The Magic Café
Username:
Password:
[ Lost Password ]
  [ Forgot Username ]
The Magic Cafe Forum Index » » The little darlings » » Packs Flat, Plays Flat (0 Likes) Printer Friendly Version

 Go to page [Previous]  1~2~3~4~5~6
David Thiel
View Profile
Inner circle
Western Canada...where all that oil is
3913 Posts

Profile of David Thiel
I am a fan of "Packs flat, plays BIG!"

If you are fixated on the effect and NOT the kids, you're missing the boat. I would much rather be a performer the kids really enjoyed than to be considered a guy who came and did some tricks. I'll go though fourteen effects in my half hour show. But it's NOT about the effects. That they rock is just a bonus. What it's about is the ENTERTAINMENT that happens along the way.

David
Whatever doesn't kill you makes you stronger. Except bears. Bears will kill you.


www.MindGemsBrainTrust.com
www.magicpendulums.com
www.MidnightMagicAndMentalism.com
Starrpower
View Profile
Inner circle
4070 Posts

Profile of Starrpower
I think you need a healthy mix. If you select your effects JUST on "pack small" you are missing out because your emphasis is on the wrong thing, which is entertaining the kids. On the other hand, if you disregard "pack small" entirely you may end up with an impractical show to carry around and move.

I prefer tricks that I enjoy doing, whether they are big or small. If I enjoy doing them, I will present them better and people will enjoy watching what I do. I don't intentionally select things based on size. That is secondary.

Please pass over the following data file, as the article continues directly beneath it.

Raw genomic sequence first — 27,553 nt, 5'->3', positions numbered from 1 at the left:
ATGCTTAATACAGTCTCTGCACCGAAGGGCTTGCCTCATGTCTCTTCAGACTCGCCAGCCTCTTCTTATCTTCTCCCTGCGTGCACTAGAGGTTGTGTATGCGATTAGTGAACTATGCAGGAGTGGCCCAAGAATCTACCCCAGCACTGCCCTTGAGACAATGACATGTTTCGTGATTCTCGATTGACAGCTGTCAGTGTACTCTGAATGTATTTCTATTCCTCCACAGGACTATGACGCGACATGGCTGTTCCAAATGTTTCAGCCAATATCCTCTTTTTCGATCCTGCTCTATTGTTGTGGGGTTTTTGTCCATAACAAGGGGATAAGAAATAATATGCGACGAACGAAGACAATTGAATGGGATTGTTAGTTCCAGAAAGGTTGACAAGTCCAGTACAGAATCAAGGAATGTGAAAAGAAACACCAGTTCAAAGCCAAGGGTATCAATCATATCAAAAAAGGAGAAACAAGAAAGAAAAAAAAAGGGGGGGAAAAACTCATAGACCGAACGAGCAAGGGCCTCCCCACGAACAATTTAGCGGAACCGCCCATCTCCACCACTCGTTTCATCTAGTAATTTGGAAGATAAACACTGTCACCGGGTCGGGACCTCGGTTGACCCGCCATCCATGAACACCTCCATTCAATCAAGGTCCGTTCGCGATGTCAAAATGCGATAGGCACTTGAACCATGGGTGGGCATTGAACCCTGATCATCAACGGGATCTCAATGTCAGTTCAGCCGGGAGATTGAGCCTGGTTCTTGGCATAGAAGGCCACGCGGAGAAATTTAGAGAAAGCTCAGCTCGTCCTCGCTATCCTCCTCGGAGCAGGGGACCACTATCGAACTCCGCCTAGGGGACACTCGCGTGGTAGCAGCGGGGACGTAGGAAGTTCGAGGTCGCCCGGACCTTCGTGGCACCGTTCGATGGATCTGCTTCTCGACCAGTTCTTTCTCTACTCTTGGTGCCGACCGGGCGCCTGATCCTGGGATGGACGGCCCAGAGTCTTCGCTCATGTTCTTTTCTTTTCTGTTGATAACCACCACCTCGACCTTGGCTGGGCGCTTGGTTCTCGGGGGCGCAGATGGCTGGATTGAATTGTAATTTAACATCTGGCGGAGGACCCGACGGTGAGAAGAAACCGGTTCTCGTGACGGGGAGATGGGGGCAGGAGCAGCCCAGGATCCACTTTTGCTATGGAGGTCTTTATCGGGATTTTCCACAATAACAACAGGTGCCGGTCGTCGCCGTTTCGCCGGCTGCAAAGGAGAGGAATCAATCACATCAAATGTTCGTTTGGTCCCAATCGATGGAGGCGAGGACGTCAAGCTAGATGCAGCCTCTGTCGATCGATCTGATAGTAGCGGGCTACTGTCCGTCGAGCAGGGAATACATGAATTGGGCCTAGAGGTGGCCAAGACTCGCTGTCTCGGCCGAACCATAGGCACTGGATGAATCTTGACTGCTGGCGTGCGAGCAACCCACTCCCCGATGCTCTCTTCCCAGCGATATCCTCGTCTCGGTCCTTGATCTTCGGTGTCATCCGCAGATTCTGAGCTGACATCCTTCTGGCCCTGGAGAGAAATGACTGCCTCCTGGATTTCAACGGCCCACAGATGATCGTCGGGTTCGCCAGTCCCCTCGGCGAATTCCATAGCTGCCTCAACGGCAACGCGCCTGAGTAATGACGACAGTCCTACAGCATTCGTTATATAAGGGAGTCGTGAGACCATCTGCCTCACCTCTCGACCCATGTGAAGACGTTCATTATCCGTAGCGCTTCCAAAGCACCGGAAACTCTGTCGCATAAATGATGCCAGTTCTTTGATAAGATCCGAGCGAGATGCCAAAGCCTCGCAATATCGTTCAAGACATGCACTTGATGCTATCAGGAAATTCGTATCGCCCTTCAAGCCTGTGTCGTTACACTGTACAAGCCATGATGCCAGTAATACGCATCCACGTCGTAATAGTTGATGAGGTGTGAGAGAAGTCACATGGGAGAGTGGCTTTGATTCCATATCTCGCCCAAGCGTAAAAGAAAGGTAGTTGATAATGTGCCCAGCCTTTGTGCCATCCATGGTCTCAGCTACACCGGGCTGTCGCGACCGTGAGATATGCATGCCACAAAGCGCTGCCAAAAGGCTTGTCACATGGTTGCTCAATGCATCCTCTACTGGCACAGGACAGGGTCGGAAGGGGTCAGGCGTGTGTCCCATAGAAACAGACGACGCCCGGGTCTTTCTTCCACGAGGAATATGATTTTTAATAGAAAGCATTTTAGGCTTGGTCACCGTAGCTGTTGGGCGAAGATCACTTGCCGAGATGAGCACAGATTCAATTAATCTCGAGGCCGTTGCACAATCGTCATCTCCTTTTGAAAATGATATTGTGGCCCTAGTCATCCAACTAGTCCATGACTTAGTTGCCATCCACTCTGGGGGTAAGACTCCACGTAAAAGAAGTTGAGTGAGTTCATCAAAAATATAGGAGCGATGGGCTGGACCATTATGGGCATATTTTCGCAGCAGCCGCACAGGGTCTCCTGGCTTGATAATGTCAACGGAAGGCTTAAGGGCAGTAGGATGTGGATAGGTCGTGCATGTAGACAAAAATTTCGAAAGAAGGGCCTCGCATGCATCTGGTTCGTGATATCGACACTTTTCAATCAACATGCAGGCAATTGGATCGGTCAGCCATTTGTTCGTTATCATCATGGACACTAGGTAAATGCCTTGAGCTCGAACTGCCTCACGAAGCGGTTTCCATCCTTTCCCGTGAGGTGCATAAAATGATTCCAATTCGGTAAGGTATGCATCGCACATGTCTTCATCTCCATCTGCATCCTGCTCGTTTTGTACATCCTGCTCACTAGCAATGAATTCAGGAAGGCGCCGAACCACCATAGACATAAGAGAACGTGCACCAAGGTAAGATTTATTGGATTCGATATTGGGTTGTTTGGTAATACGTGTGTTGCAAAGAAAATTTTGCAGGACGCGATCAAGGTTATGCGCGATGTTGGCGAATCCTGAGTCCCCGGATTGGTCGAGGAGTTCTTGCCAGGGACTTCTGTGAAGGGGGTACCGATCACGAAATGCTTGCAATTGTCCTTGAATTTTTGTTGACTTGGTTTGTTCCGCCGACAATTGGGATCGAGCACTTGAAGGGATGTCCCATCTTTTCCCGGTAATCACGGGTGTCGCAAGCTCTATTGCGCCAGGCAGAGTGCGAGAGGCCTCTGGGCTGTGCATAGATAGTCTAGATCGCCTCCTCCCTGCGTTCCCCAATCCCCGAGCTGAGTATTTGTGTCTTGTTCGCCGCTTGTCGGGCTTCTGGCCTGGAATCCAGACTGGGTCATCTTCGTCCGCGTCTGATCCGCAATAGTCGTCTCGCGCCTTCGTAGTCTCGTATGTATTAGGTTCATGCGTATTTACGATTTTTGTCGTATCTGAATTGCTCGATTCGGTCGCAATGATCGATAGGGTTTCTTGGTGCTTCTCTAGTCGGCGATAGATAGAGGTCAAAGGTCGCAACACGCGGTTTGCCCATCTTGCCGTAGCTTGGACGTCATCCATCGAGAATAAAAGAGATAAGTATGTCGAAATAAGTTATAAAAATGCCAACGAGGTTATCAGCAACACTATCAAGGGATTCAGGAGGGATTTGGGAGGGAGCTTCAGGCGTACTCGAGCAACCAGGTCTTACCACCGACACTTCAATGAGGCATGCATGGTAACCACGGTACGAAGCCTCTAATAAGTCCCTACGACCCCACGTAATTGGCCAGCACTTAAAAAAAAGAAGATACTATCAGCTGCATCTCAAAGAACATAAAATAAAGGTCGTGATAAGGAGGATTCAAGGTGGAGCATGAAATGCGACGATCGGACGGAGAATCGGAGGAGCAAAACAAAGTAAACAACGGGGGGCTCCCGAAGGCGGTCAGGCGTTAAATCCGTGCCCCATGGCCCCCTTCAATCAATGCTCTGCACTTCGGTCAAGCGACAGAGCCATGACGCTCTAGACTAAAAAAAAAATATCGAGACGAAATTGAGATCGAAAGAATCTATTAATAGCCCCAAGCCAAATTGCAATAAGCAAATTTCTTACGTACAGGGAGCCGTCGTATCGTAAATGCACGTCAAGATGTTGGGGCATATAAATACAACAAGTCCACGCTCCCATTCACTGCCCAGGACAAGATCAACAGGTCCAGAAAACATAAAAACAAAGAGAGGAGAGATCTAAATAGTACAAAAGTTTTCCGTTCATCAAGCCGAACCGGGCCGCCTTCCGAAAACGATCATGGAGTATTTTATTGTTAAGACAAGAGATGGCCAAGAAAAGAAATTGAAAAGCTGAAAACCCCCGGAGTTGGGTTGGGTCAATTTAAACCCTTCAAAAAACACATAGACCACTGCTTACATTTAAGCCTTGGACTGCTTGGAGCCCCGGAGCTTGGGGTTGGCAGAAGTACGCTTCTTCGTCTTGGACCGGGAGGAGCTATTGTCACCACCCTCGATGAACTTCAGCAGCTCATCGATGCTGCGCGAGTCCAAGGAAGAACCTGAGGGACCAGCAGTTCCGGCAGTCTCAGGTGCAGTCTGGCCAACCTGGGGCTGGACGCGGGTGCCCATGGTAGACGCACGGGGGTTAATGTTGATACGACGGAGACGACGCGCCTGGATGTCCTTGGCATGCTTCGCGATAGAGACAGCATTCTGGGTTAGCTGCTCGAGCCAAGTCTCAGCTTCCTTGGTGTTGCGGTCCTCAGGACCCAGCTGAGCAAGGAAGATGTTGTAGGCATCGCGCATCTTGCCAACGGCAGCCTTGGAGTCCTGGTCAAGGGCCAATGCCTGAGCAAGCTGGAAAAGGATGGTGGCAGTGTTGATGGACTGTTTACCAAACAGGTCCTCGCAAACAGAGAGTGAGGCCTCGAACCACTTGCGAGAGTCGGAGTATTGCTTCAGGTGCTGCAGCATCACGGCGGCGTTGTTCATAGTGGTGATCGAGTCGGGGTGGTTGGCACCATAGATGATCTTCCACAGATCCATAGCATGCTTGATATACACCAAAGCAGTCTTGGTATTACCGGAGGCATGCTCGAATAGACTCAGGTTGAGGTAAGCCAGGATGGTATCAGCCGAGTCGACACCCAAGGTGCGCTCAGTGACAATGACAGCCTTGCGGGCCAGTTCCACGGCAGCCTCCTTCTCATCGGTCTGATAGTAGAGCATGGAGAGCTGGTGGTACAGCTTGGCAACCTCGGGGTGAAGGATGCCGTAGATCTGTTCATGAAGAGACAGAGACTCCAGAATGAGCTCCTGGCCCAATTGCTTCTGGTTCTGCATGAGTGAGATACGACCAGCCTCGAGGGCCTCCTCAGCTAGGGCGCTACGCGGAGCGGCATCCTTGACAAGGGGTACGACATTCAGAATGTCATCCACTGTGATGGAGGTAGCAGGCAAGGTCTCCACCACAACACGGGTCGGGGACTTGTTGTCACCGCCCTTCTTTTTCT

I just returned from doing a 9 year old boy's party. All of the tricks I did, with the exception of the Rocky Mountain Magic Pizza Oven, are "pack small" tricks. But the show was not created based on them being small; it just worked out that way. I chose them because they allow me to interact with the kids, they are entertaining, and they have some good magic.
David Thiel
View Profile
Inner circle
Western Canada...where all that oil is
3913 Posts

Profile of David Thiel
Quote:

I prefer tricks that I enjoy doing, whether they are big or small. If I enjoy doing them, I will present them better and people will enjoy watching what I do. I don't intentionally select things based on size. That is secondary.



I couldn't agree more. I was thinking the other day that the effect that got me into magic in the first place was seeing a street performer doing the Invisible Deck in the late 80's. I was floored. I still perform it today and it's one of my favorite effects.